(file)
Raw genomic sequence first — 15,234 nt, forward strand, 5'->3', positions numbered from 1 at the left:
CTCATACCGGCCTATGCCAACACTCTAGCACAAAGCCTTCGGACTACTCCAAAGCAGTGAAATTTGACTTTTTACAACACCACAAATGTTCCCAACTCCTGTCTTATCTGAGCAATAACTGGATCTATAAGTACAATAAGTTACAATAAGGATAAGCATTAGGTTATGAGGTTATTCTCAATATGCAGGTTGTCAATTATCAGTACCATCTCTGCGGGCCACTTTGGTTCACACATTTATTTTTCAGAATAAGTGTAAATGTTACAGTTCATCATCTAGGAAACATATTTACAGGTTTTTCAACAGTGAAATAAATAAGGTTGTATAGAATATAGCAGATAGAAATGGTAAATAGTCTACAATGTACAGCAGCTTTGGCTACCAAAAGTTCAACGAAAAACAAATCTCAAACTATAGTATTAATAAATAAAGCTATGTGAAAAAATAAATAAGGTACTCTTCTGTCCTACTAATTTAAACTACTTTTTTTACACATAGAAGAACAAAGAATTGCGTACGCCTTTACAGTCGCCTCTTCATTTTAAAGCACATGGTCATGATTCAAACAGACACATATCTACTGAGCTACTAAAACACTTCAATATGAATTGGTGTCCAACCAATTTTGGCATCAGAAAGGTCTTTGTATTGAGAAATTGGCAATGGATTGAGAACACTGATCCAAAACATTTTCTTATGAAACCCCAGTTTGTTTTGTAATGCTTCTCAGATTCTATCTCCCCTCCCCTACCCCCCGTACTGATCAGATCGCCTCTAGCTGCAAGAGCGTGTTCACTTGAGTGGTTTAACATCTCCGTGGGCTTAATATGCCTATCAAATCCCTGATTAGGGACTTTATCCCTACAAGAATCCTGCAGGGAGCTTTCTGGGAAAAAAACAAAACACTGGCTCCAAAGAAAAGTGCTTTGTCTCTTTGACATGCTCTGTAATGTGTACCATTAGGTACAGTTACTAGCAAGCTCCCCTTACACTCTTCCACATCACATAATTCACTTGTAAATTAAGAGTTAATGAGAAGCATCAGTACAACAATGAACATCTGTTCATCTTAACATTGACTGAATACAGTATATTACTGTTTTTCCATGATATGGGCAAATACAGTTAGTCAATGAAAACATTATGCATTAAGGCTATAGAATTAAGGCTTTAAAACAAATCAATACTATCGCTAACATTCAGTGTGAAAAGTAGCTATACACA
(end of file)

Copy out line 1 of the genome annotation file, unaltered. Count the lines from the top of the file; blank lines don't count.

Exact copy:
Raw genomic sequence first — 15,234 nt, forward strand, 5'->3', positions numbered from 1 at the left: